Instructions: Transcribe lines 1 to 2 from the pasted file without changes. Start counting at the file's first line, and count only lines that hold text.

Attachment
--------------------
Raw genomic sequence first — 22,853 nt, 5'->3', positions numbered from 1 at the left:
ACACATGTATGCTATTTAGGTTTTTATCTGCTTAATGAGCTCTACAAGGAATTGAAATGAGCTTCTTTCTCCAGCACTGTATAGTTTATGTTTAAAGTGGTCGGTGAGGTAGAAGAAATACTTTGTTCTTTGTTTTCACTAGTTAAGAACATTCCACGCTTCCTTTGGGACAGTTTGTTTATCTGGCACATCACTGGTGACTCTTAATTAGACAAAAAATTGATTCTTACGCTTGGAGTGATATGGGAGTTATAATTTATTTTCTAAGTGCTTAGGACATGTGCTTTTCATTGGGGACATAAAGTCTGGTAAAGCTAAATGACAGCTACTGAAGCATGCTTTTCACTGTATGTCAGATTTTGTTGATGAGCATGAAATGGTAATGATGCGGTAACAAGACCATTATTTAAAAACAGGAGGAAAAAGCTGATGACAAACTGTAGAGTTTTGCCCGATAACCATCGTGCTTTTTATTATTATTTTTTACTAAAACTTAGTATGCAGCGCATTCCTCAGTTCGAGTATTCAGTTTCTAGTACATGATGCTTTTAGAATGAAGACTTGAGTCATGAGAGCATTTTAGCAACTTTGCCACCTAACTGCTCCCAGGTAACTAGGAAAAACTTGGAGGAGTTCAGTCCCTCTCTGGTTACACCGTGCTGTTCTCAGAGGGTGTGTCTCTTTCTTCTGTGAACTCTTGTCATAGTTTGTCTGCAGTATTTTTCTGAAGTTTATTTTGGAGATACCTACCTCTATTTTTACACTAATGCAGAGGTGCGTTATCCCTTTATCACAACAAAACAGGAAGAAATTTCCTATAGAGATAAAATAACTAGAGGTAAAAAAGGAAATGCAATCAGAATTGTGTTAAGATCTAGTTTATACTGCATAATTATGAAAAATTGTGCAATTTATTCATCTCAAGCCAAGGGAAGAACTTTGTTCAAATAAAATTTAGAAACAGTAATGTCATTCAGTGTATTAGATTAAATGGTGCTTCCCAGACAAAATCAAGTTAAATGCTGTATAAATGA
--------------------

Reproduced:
Raw genomic sequence first — 22,853 nt, 5'->3', positions numbered from 1 at the left:
ACACATGTATGCTATTTAGGTTTTTATCTGCTTAATGAGCTCTACAAGGAATTGAAATGAGCTTCTTTCTCCAGCACTGTATAGTTTATGTTTAAAGTGGTCGGTGAGGTAGAAGAAATACTTTGTTCTTTGTTTTCACTAGTTAAGAACATTCCACGCTTCCTTTGGGACAGTTTGTTTATCTGGCACATCACTGGTGACTCTTAATTAGACAAAAAATTGATTCTTACGCTTGGAGTGATATGGGAGTTATAATTTATTTTCTAAGTGCTTAGGACATGTGCTTTTCATTGGGGACATAAAGTCTGGTAAAGCTAAATGACAGCTACTGAAGCATGCTTTTCACTGTATGTCAGATTTTGTTGATGAGCATGAAATGGTAATGATGCGGTAACAAGACCATTATTTAAAAACAGGAGGAAAAAGCTGATGACAAACTGTAGAGTTTTGCCCGATAACCATCGTGCTTTTTATTATTATTTTTTACTAAAACTTAGTATGCAGCGCATTCCTCAGTTCGAGTATTCAGTTTCTAGTACATGATGCTTTTAGAATGAAGACTTGAGTCATGAGAGCATTTTAGCAACTTTGCCACCTAACTGCTCCCAGGTAACTAGGAAAAACTTGGAGGAGTTCAGTCCCTCTCTGGTTACACCGTGCTGTTCTCAGAGGGTGTGTCTCTTTCTTCTGTGAACTCTTGTCATAGTTTGTCTGCAGTATTTTTCTGAAGTTTATTTTGGAGATACCTACCTCTATTTTTACACTAATGCAGAGGTGCGTTATCCCTTTATCACAACAAAACAGGAAGAAATTTCCTATAGAGATAAAATAACTAGAGGTAAAAAAGGAAATGCAATCAGAATTGTGTTAAGATCTAGTTTATACTGCATAATTATGAAAAATTGTGCAATTTATTCATCTCAAGCCAAGGGAAGAACTTTGTTCAAATAAAATTTAGAAACAGTAATGTCATTCAGTGTATTAGATTAAATGGTGCTTCCCAGACAAAATCAAGTTAAATGCTGTATAAATGA